Ameliorative Effects of Coadministered Coenzyme Q10 And Dimercaptosuccinic Acid on Arsenic-Induced Toxicity in a Mouse Model
Mwaeni Kiwasi, Victoria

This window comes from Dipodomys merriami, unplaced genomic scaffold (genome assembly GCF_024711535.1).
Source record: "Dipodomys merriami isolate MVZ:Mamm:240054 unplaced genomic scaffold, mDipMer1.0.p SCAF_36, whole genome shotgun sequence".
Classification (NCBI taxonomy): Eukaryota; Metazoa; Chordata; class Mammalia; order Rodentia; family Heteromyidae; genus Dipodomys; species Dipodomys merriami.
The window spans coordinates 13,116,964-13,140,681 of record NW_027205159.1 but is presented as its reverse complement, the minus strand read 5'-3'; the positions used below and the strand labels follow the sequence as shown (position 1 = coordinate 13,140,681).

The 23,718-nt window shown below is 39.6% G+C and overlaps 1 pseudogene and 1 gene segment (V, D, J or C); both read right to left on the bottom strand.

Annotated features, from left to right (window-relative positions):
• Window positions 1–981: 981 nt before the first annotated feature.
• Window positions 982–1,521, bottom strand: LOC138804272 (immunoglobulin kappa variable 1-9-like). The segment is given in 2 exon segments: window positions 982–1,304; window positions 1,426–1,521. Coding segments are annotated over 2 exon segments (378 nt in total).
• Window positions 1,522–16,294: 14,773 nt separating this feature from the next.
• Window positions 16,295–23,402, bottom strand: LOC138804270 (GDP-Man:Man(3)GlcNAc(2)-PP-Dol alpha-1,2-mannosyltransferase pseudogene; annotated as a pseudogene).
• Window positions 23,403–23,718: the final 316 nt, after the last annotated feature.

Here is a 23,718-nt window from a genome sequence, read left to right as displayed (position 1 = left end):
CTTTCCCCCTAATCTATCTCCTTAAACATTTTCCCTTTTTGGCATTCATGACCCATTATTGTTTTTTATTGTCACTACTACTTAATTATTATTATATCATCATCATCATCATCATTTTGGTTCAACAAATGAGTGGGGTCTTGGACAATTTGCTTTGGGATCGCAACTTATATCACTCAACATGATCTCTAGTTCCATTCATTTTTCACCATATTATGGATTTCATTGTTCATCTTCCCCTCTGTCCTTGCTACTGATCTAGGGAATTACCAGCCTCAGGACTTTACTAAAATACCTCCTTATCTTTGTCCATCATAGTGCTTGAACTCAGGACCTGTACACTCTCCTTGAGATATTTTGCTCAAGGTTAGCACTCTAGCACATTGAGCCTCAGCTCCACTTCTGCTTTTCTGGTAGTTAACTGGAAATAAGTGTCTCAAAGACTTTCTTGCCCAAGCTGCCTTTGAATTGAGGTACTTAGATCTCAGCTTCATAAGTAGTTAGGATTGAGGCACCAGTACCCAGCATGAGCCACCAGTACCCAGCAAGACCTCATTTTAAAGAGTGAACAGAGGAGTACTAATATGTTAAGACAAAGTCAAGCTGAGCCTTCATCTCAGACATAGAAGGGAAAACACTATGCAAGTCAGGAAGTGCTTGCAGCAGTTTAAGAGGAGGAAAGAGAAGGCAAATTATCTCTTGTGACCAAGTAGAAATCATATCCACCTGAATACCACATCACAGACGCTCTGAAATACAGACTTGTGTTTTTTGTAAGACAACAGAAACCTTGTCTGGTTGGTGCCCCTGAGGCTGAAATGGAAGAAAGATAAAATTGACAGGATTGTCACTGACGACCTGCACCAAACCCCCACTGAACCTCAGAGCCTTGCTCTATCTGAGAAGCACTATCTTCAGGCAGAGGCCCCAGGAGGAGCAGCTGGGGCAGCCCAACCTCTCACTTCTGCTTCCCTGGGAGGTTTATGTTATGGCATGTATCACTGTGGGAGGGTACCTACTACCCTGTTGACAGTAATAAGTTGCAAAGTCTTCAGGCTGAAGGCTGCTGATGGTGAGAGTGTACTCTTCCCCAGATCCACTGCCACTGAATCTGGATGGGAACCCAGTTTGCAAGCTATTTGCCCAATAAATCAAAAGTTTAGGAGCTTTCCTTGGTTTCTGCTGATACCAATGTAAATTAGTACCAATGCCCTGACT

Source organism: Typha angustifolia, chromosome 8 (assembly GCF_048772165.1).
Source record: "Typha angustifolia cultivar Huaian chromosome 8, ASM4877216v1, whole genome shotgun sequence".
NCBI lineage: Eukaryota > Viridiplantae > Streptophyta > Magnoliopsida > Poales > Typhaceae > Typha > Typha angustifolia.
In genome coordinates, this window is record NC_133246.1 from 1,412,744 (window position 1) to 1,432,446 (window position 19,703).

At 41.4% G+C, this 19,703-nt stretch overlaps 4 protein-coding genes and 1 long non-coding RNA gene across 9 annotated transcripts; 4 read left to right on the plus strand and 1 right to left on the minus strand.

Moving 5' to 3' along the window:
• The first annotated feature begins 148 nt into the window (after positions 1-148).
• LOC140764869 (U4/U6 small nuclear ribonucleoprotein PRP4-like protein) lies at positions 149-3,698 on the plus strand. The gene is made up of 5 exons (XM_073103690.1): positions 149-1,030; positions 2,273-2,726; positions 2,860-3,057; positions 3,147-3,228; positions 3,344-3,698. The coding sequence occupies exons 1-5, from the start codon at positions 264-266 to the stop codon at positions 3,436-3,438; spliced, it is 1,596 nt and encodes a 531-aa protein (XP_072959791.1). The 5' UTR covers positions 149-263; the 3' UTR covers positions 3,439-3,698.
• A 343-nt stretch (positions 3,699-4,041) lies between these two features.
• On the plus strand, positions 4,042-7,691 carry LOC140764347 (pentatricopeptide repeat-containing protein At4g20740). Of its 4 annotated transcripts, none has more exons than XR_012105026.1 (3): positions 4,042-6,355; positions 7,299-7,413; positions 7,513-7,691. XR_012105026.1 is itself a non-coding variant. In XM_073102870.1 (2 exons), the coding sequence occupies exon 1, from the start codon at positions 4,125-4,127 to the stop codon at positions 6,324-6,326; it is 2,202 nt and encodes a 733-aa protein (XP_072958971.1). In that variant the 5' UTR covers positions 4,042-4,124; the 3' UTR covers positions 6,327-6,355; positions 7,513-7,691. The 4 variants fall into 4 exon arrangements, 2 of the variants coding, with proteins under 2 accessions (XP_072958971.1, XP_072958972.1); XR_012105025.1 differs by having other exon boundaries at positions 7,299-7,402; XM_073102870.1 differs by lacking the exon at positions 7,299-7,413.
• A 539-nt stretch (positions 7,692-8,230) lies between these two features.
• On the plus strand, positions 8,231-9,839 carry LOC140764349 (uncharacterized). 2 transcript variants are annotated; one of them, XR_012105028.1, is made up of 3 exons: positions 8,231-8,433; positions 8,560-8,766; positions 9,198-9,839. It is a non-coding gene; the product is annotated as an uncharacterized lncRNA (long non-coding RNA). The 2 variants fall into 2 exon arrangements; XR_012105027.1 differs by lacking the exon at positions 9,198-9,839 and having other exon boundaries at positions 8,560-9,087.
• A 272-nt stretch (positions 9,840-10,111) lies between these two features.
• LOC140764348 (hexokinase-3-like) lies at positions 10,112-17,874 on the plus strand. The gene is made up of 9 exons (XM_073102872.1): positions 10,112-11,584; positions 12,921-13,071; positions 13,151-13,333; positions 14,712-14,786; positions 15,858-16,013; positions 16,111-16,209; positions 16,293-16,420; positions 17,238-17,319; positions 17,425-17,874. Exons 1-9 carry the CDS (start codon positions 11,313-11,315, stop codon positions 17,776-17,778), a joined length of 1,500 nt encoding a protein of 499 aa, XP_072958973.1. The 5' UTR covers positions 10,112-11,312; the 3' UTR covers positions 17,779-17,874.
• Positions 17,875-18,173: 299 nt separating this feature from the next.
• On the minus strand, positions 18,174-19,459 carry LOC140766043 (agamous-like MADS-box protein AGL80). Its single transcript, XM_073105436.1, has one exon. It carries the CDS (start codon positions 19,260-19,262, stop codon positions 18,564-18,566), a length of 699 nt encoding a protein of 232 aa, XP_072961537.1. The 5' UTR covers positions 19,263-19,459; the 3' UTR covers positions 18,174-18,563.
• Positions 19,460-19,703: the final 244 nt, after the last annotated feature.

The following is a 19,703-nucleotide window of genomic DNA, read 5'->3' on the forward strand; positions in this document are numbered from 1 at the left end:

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Exposure to arsenic is a growing human health threat to millions of people globally. Dimercaptosuccinic Acid (DMSA), the current treatment drug, chelates extracellularly distributed arsenic, allowing the intracellular arsenic to persist and get metabolized to toxic by-products. Previous studies on Coenzyme Q10 (CoQ10) have demonstrated remarkable protective roles against organic forms of arsenic. So far, no studies have determined if coadministered CoQ10 and DMSA can protect from inorganic forms of arsenic. Therefore, this study was conducted to evaluate the ameliorative effect of coadministered DMSA and Coenzyme Q10 on inorganic arsenite-induced toxicity in male Swiss albino mice. Male mice were exposed to sodium arsenite (15mg/kg) then either maintained on drinking water or treated. Treated mice received 50mg/kg DMSA (5 days) and 200mg/kg CoQ10 (30 days) either singly or in combination. Mice were subjected to weekly weight measurement and Rapid Murine Behavioral Coma scoring tests (RMBC). After 30 days’ post treatment mice were sacrificed and samples obtained for analysis. Further hematological and biochemical parameters as well as inflammatory and histopathological profiles were determined. Data collected was analyzed using One-Way ANOVA with Tukey’s post hoc test for pairwise comparisons. Coadministered CoQ10 and DMSA significantly protected mice from arsenite-induced weight loss. Further, exposure to arsenite resulted in a significant reduction of Hematocrit, Red blood cells concentration, and hemoglobin. Treatment with CoQ10 and DMSA either alone or in combination prevented the suppression of the Hematocrit, Red blood cells and hemoglobin levels following arsenite exposure. Further, arsenite caused an increase in White blood cell (WBC) count and basophils with a decrease in the neutrophils, monocytes, and eosinophils. Coadministered CoQ10 and DMSA prevented arsenite-induced changes in WBC and differential count. Mice exposed to arsenite had high cholesterol, triglyceride, and high density lipoprotein levels. Coenzyme Q10, and DMSA, significantly protected mice from arsenite-induced alterations of the lipid profiles. This study demonstrated arsenic-driven oxidative stress in the liver, brain, lungs, spleen, and heart indicated by drastic depletion of (Reduced Glutathione) GSH. Administered CoQ10 protected mice from arsenic-induced depletion of GSH. Elevation of liver (Aspartate aminotransferase, Alanine aminotransferase, Gamma glutamyl transferase, bilirubin) and kidney (Creatinine) markers further demonstrated the possible injury due to arsenite exposure. Investigations of liver, kidney, and brain tissue sections also confirmed this finding. It was noted that CoQ10 blocked those adverse events more efficiently than DMSA. Moreover, arsenic-induced inflammation was evident by the elevation of Interferon- gamma (INF- and Tumor necrosis factor-alpha (TNF-, with concomitant depletion of anti-inflammatory marker Interleukin -10 (IL-10). The remarkable finding from this study is that treatment with CoQ10 and DMSA was effective in countering oxidative stress and inflammation than DMSA alone that showed no protection against organ injury. Findings from this study provide an alternative avenue for developing new strategies to improve the treatment and management of arsenic-induced toxicity.